In addition, the correlation between employee engagement and corporate performance means the opportunity exists for every organisation to improve business performance by raising sustainable engagement. To do this, employers need to examine a number of elements in the work environment that affect their employees.
Stress, Work-life Balance and Workload
From the study, Stress, Work-life Balance and Workload is collectively identified as the most important driver for sustainable engagement. However, workers are struggling to cope in this aspect.
Workers in Asia Pacific are stressed. More than 40% of the workers are bothered by work stress. Paid time-off is under-utilised, especially in fast-growing economies including China, India, Indonesia, Malaysia, Philippines, where more than half of the workforce reported using fewer paid time-off days than in the past.
Moving forward, more than half of the employees in the region also expect to work more hours than normal in the next three years.
Excessive work pressure is a factor pushing people out of their companies. Of those who are likely to leave their companies within the next two years, 61% admitted they are often bothered by excessive pressure on the job.
However, it appears that leaders’ perceived interest in employee well-being can mitigate the effect of excessive job pressures. The study found that leadership is a key factor driving sustainable engagement. Among many other leaders attributes, what counts for employees is whether their leaders show a sincere interest in their well-being. While workers are generally critical about their senior corporate leadership, in companies where there is perceived interest in employee well-being, workers are more favourable towards their leaders.
Communication and Empowerment
In a number of Asia Pacific countries, effective communication and empowerment is another factor for sustaining employee engagement levels. This is most prominent in China where employees who feel their organisation keeps them informed of the company’s values, goals and performance are more engaged. Likewise, employees who believe management takes the time to listen to and act on their suggestions are more engaged. In Hong Kong and Taiwan, the survey data reveals that a shared view of organisational goals and objectives drives sustainable engagement. Unfortunately, there is a gap in effective communication of goals and objectives.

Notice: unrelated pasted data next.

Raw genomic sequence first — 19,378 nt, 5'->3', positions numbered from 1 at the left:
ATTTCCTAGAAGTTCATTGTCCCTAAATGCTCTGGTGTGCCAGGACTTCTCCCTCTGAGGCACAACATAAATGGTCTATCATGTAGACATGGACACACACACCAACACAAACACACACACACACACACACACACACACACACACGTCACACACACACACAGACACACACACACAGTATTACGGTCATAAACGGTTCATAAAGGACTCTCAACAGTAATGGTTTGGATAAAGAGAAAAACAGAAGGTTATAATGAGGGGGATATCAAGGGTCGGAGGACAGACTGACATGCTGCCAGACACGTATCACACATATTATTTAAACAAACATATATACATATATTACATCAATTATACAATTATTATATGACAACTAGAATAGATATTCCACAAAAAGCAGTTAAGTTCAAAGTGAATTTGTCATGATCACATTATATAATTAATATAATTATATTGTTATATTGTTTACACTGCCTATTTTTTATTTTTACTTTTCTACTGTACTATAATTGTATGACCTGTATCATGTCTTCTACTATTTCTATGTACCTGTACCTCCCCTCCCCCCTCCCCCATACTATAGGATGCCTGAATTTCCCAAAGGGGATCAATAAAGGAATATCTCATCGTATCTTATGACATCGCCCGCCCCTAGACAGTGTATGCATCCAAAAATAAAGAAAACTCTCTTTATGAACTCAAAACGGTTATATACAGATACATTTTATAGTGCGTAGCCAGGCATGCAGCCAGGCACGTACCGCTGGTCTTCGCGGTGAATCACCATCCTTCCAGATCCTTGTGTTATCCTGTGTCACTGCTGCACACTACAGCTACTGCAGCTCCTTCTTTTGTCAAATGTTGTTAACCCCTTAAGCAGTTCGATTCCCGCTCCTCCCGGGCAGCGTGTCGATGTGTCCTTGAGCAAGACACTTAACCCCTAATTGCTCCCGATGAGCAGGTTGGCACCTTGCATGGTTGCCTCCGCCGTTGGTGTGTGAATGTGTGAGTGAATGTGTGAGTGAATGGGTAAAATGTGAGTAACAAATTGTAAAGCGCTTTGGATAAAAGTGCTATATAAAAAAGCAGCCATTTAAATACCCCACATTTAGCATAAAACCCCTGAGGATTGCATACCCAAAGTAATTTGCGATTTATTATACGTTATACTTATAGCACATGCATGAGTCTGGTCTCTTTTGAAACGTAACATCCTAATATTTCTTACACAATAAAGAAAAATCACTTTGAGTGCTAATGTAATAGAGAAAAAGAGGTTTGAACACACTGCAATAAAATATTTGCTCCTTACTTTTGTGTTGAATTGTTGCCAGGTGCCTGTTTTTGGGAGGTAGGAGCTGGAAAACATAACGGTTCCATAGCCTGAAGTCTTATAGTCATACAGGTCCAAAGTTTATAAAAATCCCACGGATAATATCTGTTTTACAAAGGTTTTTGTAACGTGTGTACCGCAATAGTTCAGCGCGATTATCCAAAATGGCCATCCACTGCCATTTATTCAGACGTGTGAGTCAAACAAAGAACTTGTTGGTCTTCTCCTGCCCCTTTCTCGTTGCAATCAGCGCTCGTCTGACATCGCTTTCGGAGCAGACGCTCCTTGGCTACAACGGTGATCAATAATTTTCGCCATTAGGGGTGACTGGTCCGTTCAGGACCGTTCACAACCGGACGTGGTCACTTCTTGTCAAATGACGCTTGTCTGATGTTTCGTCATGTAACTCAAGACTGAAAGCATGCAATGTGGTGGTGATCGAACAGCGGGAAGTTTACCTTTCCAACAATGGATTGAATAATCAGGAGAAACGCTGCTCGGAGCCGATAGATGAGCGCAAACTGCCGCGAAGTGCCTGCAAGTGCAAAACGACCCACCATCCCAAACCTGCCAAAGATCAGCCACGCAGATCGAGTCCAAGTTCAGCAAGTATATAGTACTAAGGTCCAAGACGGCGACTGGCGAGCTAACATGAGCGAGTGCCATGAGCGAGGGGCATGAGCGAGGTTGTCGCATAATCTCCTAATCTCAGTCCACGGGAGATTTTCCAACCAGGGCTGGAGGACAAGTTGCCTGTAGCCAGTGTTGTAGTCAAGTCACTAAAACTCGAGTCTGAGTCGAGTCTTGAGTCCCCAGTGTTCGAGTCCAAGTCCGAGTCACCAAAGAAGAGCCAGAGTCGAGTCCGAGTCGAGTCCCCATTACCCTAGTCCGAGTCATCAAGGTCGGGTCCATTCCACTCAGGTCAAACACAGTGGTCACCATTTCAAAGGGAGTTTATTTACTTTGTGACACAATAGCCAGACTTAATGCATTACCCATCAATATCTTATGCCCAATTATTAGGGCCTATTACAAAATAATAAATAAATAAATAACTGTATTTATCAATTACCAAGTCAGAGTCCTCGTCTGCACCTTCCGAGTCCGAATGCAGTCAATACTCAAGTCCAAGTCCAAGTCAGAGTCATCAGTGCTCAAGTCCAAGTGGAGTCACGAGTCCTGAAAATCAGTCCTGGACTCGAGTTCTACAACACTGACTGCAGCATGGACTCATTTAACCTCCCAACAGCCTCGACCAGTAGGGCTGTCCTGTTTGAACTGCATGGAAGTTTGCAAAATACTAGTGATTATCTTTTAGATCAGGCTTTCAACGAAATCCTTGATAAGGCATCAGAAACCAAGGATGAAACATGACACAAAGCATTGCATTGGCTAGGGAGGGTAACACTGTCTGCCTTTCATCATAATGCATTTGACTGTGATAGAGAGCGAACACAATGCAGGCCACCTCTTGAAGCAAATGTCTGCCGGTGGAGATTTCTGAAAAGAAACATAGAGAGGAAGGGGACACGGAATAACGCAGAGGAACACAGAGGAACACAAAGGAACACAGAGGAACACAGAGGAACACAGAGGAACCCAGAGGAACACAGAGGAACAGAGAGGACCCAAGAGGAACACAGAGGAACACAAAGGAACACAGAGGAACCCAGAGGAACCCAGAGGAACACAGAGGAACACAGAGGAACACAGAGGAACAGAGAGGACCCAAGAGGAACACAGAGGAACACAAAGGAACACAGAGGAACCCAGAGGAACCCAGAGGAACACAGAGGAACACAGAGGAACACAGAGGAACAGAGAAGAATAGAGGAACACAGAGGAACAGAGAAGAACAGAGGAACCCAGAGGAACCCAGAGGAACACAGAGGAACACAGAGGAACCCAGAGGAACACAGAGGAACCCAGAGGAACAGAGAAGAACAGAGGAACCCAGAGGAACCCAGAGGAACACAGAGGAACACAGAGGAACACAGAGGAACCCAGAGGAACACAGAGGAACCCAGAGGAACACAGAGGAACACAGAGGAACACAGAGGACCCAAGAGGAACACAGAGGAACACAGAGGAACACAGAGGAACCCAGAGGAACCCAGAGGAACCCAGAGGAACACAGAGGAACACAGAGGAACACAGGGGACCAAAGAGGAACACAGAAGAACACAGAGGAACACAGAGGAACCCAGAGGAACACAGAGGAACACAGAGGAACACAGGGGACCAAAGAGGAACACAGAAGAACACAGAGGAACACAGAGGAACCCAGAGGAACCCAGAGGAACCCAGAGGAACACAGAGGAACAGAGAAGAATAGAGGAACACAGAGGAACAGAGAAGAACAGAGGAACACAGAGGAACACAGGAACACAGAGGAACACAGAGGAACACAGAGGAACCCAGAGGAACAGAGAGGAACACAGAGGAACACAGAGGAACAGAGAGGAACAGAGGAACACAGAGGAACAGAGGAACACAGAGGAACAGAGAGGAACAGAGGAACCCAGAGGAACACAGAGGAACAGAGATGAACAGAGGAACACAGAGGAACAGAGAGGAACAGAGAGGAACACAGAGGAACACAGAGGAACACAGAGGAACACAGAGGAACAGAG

A significant observation is the central role of managers in enablement, energy and traditional engagement. The role of the direct manager has shifted from being a technical expert that directs the work of employees to more of a leader who can motivate and coach their subordinates. Indeed, many employees have high expectations of their managers as ‘people managers’ rather than task managers.
Managers who make sure their subordinates have adequate tools, resources and support to make the best possible use of their skills, and who assign tasks suited to the skills of their subordinates are viewed more favourably. They help enhance shared accountability and sustainable engagement. Managers who can communicate goals clearly can help to alleviate pressure and set boundaries around an employee’s workload. In this way, they have significant influence over employee engagement.